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While the PKI System deal with digital certificates life cycle and Key Management System (KMS) deal with keys life cycle.

  • What is the the fundamental difference between them?
  • Is it possible to consider KMS is a PKI system without CA?

KMS can manage certificates.

  • What happened to the RootCA for this certificates?
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    Have you read Wiki for background? KM. They say >>A public key infrastructure is a type of key management system that uses hierarchical digital certificates to provide authentication, and public keys to provide encryption. PKIs are used in World Wide Web traffic, commonly in the form of SSL and TLS.<< – StackzOfZtuff Sep 15 '15 at 8:19
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You are getting hung up on the "life cycle" terms and not looking at the big picture.

PKI is a concept. It is the infrastructure for the idea of public/private keys along with the processes and protocols to make it work. It introduces the idea of a CA along with defining their responsibilities.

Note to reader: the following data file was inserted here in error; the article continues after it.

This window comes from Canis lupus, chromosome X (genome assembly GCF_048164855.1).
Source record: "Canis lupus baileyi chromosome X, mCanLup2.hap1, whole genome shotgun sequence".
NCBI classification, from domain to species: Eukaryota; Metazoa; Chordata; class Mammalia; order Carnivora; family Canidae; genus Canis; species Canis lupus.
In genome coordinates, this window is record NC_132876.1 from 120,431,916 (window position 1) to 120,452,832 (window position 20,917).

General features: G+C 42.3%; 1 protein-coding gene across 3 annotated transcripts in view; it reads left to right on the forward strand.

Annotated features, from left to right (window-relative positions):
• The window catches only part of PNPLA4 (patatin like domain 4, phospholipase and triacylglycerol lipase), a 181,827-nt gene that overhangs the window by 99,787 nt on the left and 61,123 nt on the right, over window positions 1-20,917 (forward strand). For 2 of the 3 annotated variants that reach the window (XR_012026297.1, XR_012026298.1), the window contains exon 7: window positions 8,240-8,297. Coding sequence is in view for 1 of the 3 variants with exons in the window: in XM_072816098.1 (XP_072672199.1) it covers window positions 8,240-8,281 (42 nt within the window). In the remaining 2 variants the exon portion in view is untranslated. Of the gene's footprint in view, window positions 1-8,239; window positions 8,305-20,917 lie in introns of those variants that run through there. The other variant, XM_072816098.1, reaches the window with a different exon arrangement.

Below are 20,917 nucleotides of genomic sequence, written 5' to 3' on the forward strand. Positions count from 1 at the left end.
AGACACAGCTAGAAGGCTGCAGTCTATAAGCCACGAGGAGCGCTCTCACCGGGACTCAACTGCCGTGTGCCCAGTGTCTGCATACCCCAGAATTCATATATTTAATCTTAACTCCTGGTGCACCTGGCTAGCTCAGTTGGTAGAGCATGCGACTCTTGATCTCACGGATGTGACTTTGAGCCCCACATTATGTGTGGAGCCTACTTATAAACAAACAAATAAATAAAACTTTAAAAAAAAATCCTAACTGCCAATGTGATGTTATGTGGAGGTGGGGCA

KMS is a product. It answers the question, "what do I do with all these private keys I have from the CA?"

PKI has protocols and guidelines for dealing with certificate life cycles, but a KMS actually implements life cycle management for specific keys for a specific organization using PKI standards.

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From the Wiki for KMS and PKI:

Key management

Key management concerns keys at the user level, either between users or systems. This is in contrast to key scheduling; key scheduling typically refers to the internal handling of key material within the operation of a cipher.

Public key infrastructure

A public key infrastructure is a type of key management system that uses hierarchical digital certificates to provide authentication, and public keys to provide encryption. PKIs are used in World Wide Web traffic, commonly in the form of SSL and TLS.

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